>> If some version of Vim 3 already had the function (i.e. it was already
                  >> there as other than a "new feature" in Vim 4.0.000), then I suppose you
                  >> can say by now that it's been there "forever", and the only case when
                  >> you might still be unable to use it is if you use a non-feature-complete
                  >> Vim lacking some optional feature which includes that function. Of
                  >> course, -eval versions include no functions at all.
                  >
                  > VimL scripting was introduced in Vim 5.0, eleven years ago, according
                  > to http://en.wikipedia.org/wiki/Vim_(text_editor)#History. Personally,
                  > I wouldn't expend more than a few minutes ensuring compatibility with
                  > Vim 6.0 (2001), especially if you need dictionaries and other 7.0
                  > features.

                  Didn't legacy Vi have exrc files? And how were they written if it wasn't
                  in what could be recognizably seen as what evolved to become vimscript?

                  >
                  > I think it's a mistake to continue supporting users who run really old
                  > versions of Vim or really old operating systems. Their numbers are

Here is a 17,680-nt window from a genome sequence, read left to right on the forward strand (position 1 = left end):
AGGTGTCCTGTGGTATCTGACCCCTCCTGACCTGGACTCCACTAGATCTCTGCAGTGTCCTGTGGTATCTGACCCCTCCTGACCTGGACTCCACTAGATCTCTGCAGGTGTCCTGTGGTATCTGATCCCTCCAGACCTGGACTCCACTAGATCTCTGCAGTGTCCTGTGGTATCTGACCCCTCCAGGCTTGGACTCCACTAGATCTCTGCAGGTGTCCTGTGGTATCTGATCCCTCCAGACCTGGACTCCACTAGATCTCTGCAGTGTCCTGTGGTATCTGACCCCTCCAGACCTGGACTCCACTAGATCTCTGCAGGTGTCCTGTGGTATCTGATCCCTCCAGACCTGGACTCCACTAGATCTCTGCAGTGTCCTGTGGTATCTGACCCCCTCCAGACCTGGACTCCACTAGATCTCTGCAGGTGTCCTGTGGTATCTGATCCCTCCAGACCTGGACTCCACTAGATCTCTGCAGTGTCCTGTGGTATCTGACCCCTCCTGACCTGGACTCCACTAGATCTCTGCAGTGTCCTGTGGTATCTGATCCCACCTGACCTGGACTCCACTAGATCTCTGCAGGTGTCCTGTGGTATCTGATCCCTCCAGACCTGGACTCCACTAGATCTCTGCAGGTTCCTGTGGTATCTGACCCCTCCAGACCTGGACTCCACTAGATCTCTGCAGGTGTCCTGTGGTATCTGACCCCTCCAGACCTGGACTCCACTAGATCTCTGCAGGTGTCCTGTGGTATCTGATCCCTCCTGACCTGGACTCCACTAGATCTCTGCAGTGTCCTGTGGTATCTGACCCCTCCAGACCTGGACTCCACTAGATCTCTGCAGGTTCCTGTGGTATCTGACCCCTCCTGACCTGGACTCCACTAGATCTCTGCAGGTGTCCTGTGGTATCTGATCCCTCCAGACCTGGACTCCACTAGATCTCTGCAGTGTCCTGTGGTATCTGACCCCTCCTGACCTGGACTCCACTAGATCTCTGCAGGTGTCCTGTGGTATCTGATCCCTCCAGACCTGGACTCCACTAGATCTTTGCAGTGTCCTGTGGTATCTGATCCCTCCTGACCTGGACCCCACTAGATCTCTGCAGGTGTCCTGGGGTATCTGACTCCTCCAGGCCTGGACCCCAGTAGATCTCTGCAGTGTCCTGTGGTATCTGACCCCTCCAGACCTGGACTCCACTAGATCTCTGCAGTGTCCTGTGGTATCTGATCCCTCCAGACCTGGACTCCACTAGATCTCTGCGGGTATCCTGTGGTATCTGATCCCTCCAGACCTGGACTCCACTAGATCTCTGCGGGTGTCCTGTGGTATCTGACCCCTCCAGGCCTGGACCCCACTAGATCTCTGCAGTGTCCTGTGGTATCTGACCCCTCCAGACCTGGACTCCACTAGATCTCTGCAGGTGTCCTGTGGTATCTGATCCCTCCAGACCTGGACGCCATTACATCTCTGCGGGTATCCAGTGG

> dwindling and supporting them has real costs in terms of testing and
                  > code complexity. Look at the horrendous amounts of conditional code in
                  > the C source. If they don't want to upgrade (or can't), they'll have
                  > to accept limitations. They certainly have to from other programs.

                  Yeah, I rather think so too, but maybe with a different emphasis. I
                  think in terms of my present Vim 7.2 "with the latest patches", but I
                  write my vimrc etc. with appropriate "if has(...)" and "if exists(...)"
                  so they'll work on most Vim versions with as few errors as I can manage
                  (as they say, "be liberal in what you accept, conservative in what you
                  emit"). My whole vimrc includes if statements practically everywhere
                  (even ":if 1" in places) to avoid errors with the tiny minimum-features
                  version which I compile as a sanity check besides my day-to-day
                  workhorse Huge-with-GUI (whose binary is more than six times larger
                  after stripping).

                  When someone complains of a problem and mentions some "obsolete" Vim
                  version, I give as good an answer as I can think of, but I never fail to
                  mention the current version and patchlevel, with a sentence along the
                  lines of "I recommend that you upgrade: it will not necessarily cure